Saturday, March 01, 2008

JIm Wallis in Montecito




In spite of a flight delay and coming off of an exhausting speaking schedule, Jim Wallis and an associate from Sojourners met with the staff and supporters of M-4 for a dinner and to hear Jim's words to the four gathered churches. Surprisingly, he had more questions for the group than suggestions. He said that cooperative ventures like M-
4 happen more in distressed urban environments or in partnership between urban and suburban churches. The M-4 partnership intrigued Jim, so he asked the group questions. The summary observations from the answers were that M-4 works because all senior pastors/priests work together well and respect each other. It works because the mission outward is more important than agreement or rightness inward. It works because the projects stay focussed on the poor.
Jim then met with some students from the "Beatitude Society" at Westmont College and then with the gathered community shortly after 7:00 pm. As the photo bears witness, the gym floor was almost filled with members of the four churches, Westmont students and faculty and community members. 
When Jim speaks, he makes sure to give every-one a poke in the eye at some point in the evening, while remaining focussed on the Gospel mandate and the words of Jesus. 
When it was all over I felt like I had a new friend, but really grateful that I get to preach tomorrow to a congregation I know and love, while Jim flies off to the next speech. 

Healing Mud


When MCC visited Israel in the fall of 2007, we went to the Dead Sea. One of the marketed features of the dead sea is its mud. Mud packs and mud baths are a big part of the whole "spa" deal. So most of us who went into the Dead Sea first of all coated ourselves with this "healing" mud. It was not pretty. I took pictures and pictures were taken of me coated with mud. They will not be posted on this site. Being covered with mud makes no one look nicer, only more like a big toad who is lost.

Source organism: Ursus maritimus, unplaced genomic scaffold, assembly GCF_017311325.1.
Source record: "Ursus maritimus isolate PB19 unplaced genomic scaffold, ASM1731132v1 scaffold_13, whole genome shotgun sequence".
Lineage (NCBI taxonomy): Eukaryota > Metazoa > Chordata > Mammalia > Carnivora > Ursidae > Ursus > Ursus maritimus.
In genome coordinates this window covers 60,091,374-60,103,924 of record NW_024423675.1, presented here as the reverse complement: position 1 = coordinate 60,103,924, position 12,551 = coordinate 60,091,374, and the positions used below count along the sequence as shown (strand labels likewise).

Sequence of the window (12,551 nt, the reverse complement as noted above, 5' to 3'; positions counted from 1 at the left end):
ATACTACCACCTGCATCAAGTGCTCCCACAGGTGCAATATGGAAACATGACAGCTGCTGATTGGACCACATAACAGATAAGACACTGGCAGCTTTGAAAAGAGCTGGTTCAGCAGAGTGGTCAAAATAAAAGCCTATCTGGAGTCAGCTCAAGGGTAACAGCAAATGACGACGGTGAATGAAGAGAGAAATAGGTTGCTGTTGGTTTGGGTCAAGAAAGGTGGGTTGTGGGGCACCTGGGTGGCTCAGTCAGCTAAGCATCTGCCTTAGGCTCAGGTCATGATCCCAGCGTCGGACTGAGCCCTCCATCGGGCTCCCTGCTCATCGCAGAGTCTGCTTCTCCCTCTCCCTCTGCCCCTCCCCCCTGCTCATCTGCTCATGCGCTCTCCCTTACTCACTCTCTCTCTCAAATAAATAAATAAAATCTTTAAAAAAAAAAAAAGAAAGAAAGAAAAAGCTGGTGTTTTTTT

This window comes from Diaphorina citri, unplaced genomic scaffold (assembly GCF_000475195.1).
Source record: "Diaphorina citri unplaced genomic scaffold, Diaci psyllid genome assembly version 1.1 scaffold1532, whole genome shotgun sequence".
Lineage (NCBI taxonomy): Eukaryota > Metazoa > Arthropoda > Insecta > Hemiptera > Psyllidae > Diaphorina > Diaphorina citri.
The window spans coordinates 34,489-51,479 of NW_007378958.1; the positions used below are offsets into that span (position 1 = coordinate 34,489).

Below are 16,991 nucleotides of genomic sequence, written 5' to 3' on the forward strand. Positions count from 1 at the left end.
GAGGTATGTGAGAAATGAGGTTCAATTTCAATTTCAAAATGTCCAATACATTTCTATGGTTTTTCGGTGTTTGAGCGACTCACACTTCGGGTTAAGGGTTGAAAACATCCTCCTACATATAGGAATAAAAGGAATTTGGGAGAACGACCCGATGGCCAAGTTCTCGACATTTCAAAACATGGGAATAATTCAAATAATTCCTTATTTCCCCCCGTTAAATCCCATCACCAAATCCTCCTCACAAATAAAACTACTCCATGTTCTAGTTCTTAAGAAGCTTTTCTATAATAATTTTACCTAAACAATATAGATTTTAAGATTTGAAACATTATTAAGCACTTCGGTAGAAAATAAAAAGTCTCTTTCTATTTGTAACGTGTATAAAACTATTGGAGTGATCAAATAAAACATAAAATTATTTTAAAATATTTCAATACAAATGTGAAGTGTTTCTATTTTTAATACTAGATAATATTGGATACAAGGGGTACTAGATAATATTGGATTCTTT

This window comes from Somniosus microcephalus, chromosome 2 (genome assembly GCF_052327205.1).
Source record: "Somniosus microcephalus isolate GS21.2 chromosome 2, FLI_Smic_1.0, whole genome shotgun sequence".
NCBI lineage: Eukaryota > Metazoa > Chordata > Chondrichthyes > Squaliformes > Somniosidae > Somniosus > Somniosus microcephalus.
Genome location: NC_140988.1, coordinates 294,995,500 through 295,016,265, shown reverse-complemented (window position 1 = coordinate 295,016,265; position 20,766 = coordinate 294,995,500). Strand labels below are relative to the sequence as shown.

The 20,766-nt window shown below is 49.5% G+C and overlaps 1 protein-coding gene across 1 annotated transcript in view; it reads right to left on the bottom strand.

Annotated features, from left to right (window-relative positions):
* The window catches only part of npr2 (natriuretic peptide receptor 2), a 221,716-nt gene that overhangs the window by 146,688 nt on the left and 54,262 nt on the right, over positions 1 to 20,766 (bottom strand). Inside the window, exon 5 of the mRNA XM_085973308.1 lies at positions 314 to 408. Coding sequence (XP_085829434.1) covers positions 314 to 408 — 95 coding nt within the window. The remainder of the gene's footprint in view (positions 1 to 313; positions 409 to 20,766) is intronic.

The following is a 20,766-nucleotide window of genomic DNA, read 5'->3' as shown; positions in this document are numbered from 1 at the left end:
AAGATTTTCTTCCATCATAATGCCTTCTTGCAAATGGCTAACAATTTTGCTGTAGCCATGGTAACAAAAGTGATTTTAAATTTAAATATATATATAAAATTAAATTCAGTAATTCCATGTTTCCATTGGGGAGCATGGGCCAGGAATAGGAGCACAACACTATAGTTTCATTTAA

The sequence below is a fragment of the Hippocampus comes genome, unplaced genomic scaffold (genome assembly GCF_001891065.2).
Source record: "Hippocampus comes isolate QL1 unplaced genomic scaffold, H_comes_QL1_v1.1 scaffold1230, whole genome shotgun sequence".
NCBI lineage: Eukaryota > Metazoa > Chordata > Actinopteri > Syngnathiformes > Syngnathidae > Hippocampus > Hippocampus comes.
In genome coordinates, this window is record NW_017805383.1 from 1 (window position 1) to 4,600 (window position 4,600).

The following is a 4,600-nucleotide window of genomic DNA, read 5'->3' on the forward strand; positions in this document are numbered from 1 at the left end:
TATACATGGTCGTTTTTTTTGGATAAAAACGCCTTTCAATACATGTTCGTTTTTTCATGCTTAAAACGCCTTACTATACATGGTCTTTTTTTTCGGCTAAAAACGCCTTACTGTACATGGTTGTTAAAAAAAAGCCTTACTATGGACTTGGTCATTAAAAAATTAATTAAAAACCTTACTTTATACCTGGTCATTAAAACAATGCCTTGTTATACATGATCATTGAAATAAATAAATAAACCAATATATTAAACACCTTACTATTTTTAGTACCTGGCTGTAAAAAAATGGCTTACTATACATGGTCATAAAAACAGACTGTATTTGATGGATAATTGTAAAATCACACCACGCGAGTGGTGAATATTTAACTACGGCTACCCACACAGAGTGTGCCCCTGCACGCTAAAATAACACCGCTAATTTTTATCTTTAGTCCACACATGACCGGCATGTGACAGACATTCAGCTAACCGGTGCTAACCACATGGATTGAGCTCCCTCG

The story in John 9:1-41 is a similarly confusing story. There is no prior tradition of Jesus using spit and mud. He just does it without being asked. It would be different if this guy was like blind Bartimaeus who cries out for help and healing. This guy is just sitting there as he has always done getting alms. He did not lose his sight in a traumatic accident. It was just never there and he was used to that fact. Jesus did not ask him if he needed anything. The first thing he knew was this warm goo being daubed into his non-seeing eyes. Yuk!  The next thing is the instruction: Go wash it off in the pool of Siloam. Tight! Thanks a bunch. Make me gooby then tell me to go clean myself off! Talk about insults to injuries! 
That's where I find myself much of the time: grousing and complaining to God about this thing and that...and then it gets "worse". Thanks a lot God! And then I'm told to go and wash in the pool of __________(worship, service, mission, care, tithing, silence, lectio divina, etc.). "This is not a good time for me, God!" I protest. I'm just trying to get used to my (blind) situation.
But it's always in the going that I get to seeing, even with the healing mud!